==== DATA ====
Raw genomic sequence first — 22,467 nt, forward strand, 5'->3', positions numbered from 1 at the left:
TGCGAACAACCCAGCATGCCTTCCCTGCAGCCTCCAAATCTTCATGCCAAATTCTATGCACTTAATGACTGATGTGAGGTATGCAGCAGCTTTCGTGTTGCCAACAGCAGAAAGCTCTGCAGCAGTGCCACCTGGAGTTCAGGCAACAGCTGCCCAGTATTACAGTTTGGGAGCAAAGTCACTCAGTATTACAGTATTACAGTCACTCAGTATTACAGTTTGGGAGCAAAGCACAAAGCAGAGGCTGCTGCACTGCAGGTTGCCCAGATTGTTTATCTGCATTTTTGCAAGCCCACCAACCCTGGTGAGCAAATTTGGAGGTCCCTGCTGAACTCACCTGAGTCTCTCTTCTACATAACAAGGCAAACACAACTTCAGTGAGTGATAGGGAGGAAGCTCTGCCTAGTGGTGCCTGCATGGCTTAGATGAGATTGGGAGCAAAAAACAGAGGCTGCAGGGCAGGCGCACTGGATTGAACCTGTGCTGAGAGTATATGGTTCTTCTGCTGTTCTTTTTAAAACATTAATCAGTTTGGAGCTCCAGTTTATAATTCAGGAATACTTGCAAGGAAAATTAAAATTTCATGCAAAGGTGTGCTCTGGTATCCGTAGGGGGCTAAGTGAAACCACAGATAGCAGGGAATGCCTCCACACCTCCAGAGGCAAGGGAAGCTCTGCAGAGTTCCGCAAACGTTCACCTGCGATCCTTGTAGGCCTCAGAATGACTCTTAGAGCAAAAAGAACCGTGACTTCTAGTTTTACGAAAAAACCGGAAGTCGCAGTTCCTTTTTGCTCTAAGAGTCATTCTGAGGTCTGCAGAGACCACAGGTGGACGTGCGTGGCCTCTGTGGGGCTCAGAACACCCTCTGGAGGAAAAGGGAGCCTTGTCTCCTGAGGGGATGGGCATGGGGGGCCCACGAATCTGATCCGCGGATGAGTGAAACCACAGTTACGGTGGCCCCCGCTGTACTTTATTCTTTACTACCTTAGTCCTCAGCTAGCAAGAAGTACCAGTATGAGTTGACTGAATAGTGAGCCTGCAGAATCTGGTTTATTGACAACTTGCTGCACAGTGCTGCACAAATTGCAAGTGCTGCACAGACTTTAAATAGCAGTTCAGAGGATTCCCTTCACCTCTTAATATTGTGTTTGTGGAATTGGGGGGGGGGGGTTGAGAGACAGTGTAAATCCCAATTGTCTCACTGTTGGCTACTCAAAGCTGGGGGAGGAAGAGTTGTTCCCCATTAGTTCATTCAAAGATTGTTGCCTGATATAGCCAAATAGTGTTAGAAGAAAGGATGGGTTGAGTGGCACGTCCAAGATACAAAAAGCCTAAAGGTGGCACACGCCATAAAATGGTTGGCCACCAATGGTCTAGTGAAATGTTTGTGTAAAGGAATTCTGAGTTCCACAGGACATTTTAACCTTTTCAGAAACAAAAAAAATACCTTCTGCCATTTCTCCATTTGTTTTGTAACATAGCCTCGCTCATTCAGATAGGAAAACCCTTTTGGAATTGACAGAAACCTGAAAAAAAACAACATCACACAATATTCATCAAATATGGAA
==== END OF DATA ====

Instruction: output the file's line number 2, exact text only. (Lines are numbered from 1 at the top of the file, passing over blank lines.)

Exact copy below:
TGCGAACAACCCAGCATGCCTTCCCTGCAGCCTCCAAATCTTCATGCCAAATTCTATGCACTTAATGACTGATGTGAGGTATGCAGCAGCTTTCGTGTTGCCAACAGCAGAAAGCTCTGCAGCAGTGCCACCTGGAGTTCAGGCAACAGCTGCCCAGTATTACAGTTTGGGAGCAAAGTCACTCAGTATTACAGTATTACAGTCACTCAGTATTACAGTTTGGGAGCAAAGCACAAAGCAGAGGCTGCTGCACTGCAGGTTGCCCAGATTGTTTATCTGCATTTTTGCAAGCCCACCAACCCTGGTGAGCAAATTTGGAGGTCCCTGCTGAACTCACCTGAGTCTCTCTTCTACATAACAAGGCAAACACAACTTCAGTGAGTGATAGGGAGGAAGCTCTGCCTAGTGGTGCCTGCATGGCTTAGATGAGATTGGGAGCAAAAAACAGAGGCTGCAGGGCAGGCGCACTGGATTGAACCTGTGCTGAGAGTATATGGTTCTTCTGCTGTTCTTTTTAAAACATTAATCAGTTTGGAGCTCCAGTTTATAATTCAGGAATACTTGCAAGGAAAATTAAAATTTCATGCAAAGGTGTGCTCTGGTATCCGTAGGGGGCTAAGTGAAACCACAGATAGCAGGGAATGCCTCCACACCTCCAGAGGCAAGGGAAGCTCTGCAGAGTTCCGCAAACGTTCACCTGCGATCCTTGTAGGCCTCAGAATGACTCTTAGAGCAAAAAGAACCGTGACTTCTAGTTTTACGAAAAAACCGGAAGTCGCAGTTCCTTTTTGCTCTAAGAGTCATTCTGAGGTCTGCAGAGACCACAGGTGGACGTGCGTGGCCTCTGTGGGGCTCAGAACACCCTCTGGAGGAAAAGGGAGCCTTGTCTCCTGAGGGGATGGGCATGGGGGGCCCACGAATCTGATCCGCGGATGAGTGAAACCACAGTTACGGTGGCCCCCGCTGTACTTTATTCTTTACTACCTTAGTCCTCAGCTAGCAAGAAGTACCAGTATGAGTTGACTGAATAGTGAGCCTGCAGAATCTGGTTTATTGACAACTTGCTGCACAGTGCTGCACAAATTGCAAGTGCTGCACAGACTTTAAATAGCAGTTCAGAGGATTCCCTTCACCTCTTAATATTGTGTTTGTGGAATTGGGGGGGGGGGGTTGAGAGACAGTGTAAATCCCAATTGTCTCACTGTTGGCTACTCAAAGCTGGGGGAGGAAGAGTTGTTCCCCATTAGTTCATTCAAAGATTGTTGCCTGATATAGCCAAATAGTGTTAGAAGAAAGGATGGGTTGAGTGGCACGTCCAAGATACAAAAAGCCTAAAGGTGGCACACGCCATAAAATGGTTGGCCACCAATGGTCTAGTGAAATGTTTGTGTAAAGGAATTCTGAGTTCCACAGGACATTTTAACCTTTTCAGAAACAAAAAAAATACCTTCTGCCATTTCTCCATTTGTTTTGTAACATAGCCTCGCTCATTCAGATAGGAAAACCCTTTTGGAATTGACAGAAACCTGAAAAAAAACAACATCACACAATATTCATCAAATATGGAA